Discussion in 'General Weapons Discussion' started by Christopher Adamchek, Jul 31, 2020.
Before you do...
I learned once, in an actual fight, that using oak for double sticks, is a bad idea..busted it across on guys face, but still had two guys to contend with. Wound up getting stabbed, but survived.
Used Rattan after that.
Bet you were using turned oak dowels instead of a proper stick. Am I right?
Correct, lesson learned the hard way and yes, for actual combat, I am bias.
How is a dowel made, and by “stick” are you referring to an actual branch from a tree?
What makes one more durable than the other?
I’ve made staffs and tomahawk handles by shaping down on a belt grinder from a square strip cut from a hickory plank. Would you consider that a dowel, and would a dowel made from hickory be tougher than a dowel made from oak?
The hickory axe handles I see in the hardware store looks to me like they are made from a plank, and not from a branch cut from a tree. Am I mistaken?
Most turned dowels from from the box stores are just a hunk of wood turned down on a wood lathe with no interest in grain run-out. They cross-grain all the time. They are often made from wood which would never have been selected for using in a bashing stick because of flaws in the wood, flaws in the grain, loose grain structure, or other problems. Pieces of wood meant to be beaten about are often shaped, as opposed to turned using planers and hand knives, &tc. You can often find an appropriate stick among the hardwood dowels, but it's hit or miss (more often "miss").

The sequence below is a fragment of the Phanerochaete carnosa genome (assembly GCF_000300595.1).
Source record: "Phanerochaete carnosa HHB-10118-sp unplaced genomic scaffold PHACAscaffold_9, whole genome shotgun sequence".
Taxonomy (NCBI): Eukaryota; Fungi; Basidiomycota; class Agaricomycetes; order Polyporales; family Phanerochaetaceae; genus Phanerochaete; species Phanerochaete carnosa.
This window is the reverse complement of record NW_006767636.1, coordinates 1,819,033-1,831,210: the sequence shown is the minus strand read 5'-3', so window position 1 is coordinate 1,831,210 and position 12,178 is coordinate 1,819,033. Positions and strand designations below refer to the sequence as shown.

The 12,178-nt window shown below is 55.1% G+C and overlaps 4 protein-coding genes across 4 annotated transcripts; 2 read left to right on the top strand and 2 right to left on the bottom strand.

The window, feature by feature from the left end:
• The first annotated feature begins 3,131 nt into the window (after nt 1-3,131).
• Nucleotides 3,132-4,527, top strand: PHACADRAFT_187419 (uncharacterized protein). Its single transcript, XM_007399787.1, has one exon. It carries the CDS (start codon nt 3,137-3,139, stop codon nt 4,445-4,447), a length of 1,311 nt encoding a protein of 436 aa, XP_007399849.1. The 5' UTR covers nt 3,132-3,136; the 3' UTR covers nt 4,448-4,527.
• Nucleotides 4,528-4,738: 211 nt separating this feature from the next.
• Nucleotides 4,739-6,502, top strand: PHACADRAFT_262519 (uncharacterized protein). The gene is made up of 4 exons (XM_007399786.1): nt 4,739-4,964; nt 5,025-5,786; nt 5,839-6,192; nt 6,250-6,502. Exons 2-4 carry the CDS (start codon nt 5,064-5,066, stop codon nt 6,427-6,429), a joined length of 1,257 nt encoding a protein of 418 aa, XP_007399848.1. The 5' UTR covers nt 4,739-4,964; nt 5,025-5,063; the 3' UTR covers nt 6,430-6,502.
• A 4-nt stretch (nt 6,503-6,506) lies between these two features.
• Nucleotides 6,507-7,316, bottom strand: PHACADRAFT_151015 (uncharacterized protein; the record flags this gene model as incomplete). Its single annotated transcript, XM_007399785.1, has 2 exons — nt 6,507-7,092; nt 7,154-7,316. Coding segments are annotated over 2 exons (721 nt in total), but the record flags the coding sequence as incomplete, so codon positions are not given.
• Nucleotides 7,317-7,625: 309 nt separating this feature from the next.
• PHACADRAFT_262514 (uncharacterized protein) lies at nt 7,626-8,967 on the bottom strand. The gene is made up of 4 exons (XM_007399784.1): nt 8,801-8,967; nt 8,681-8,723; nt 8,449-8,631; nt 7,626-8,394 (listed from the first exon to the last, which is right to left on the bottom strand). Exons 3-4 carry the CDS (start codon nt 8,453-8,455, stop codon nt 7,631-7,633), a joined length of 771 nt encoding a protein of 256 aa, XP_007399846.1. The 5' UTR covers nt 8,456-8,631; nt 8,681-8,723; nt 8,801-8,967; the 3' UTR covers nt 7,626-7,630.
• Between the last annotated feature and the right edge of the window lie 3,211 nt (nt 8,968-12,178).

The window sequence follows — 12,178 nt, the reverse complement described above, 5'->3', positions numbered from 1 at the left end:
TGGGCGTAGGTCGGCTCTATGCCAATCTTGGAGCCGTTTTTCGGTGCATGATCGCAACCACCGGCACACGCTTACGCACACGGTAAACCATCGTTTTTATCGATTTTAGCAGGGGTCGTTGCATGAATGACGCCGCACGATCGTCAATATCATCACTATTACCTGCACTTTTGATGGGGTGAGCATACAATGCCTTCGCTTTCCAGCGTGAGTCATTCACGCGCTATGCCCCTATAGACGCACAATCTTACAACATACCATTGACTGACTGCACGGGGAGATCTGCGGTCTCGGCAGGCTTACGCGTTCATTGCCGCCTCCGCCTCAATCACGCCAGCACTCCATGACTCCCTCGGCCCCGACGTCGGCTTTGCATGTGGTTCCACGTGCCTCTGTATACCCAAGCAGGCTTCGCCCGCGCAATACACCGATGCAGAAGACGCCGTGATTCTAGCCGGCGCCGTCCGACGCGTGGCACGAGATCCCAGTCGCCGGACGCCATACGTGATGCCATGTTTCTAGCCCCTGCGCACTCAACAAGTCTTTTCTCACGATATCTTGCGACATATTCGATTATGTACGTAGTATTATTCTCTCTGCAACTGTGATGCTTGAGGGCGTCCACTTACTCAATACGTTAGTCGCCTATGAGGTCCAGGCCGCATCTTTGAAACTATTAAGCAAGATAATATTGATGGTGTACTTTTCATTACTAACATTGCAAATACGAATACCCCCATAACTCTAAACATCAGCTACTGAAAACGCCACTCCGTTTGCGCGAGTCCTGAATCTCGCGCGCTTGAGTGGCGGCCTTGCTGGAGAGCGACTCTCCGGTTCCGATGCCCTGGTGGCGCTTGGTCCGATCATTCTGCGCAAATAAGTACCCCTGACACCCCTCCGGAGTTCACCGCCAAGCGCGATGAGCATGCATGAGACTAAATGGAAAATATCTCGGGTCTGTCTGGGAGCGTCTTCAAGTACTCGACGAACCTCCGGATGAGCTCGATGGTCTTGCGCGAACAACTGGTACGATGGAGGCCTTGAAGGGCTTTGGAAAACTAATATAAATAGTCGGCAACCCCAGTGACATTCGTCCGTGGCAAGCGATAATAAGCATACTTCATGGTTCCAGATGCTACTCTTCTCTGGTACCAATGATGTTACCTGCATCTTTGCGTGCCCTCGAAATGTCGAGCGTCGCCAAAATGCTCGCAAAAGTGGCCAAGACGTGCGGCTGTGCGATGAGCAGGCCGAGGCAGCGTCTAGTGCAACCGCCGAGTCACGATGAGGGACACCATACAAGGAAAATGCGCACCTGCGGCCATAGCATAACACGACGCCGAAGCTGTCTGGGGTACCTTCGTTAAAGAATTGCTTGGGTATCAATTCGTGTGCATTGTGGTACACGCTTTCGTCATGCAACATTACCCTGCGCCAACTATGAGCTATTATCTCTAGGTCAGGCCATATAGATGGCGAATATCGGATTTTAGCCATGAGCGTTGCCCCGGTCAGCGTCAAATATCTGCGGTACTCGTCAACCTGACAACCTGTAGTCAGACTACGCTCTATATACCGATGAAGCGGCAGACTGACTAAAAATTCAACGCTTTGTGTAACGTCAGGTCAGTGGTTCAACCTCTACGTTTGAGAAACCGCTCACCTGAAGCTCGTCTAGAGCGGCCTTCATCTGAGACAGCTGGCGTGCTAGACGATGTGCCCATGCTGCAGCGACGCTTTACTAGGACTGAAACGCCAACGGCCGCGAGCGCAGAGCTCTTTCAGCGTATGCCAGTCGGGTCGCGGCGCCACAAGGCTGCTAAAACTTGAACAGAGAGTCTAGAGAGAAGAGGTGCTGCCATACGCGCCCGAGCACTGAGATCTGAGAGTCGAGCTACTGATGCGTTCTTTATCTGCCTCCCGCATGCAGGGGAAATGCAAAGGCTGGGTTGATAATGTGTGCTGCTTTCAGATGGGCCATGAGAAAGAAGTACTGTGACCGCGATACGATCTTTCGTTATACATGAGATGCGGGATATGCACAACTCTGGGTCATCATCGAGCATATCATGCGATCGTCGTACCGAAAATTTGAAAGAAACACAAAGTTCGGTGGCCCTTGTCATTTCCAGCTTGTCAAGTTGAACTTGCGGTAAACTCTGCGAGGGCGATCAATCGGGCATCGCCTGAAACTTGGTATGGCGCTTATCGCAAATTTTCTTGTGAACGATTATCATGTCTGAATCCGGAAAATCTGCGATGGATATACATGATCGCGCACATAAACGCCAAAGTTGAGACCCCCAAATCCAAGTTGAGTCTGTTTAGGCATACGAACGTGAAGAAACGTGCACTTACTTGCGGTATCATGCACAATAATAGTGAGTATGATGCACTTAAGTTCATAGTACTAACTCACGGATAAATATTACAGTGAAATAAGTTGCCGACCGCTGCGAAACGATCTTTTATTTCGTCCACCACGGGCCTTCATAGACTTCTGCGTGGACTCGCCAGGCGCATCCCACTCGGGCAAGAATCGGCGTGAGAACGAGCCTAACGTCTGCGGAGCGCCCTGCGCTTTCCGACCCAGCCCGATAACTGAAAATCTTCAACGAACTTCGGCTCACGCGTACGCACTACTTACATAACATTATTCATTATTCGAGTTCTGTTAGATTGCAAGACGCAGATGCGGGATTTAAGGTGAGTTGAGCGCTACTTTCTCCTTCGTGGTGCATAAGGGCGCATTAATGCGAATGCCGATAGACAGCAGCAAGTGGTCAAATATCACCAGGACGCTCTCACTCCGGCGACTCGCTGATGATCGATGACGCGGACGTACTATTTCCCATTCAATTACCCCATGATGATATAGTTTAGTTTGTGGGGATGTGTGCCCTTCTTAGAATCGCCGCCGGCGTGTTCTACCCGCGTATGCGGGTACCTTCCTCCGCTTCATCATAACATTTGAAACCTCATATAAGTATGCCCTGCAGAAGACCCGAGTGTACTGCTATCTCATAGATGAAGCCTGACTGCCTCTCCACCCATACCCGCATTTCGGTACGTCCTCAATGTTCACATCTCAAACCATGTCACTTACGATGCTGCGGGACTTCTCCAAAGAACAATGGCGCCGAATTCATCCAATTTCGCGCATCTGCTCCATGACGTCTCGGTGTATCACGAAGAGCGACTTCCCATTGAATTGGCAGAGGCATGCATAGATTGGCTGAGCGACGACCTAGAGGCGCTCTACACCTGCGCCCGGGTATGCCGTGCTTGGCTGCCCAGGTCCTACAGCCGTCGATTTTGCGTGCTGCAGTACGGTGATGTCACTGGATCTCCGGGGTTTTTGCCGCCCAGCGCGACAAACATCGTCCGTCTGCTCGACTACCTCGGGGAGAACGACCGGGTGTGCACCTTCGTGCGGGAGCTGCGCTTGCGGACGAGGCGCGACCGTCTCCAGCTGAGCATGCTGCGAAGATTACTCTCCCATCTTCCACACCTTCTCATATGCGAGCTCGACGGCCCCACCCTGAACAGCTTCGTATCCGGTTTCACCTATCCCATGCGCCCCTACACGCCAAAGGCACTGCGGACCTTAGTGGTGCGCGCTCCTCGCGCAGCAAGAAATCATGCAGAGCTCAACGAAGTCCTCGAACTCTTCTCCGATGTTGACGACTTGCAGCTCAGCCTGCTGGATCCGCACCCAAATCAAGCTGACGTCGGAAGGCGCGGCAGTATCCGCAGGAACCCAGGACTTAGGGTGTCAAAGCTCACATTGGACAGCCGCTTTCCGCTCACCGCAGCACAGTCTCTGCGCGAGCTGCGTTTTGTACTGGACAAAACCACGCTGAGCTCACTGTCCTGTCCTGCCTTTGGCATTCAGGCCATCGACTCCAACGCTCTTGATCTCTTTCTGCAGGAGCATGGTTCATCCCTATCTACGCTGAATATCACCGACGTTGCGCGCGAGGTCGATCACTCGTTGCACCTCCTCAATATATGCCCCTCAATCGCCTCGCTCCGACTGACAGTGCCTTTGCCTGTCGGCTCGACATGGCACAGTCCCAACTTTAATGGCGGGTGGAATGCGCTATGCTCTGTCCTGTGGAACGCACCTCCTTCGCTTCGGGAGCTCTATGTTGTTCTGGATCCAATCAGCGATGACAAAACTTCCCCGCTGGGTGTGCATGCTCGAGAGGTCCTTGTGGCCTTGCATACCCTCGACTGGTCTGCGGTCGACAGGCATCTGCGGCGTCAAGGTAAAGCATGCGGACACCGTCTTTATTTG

Peace favor your sword,
Thanks, that is informative.
I never broken any of my weapons ,but two weeks ago, a fellow classmate broke a rokushakubo. It broke about 8 inches on one end.123
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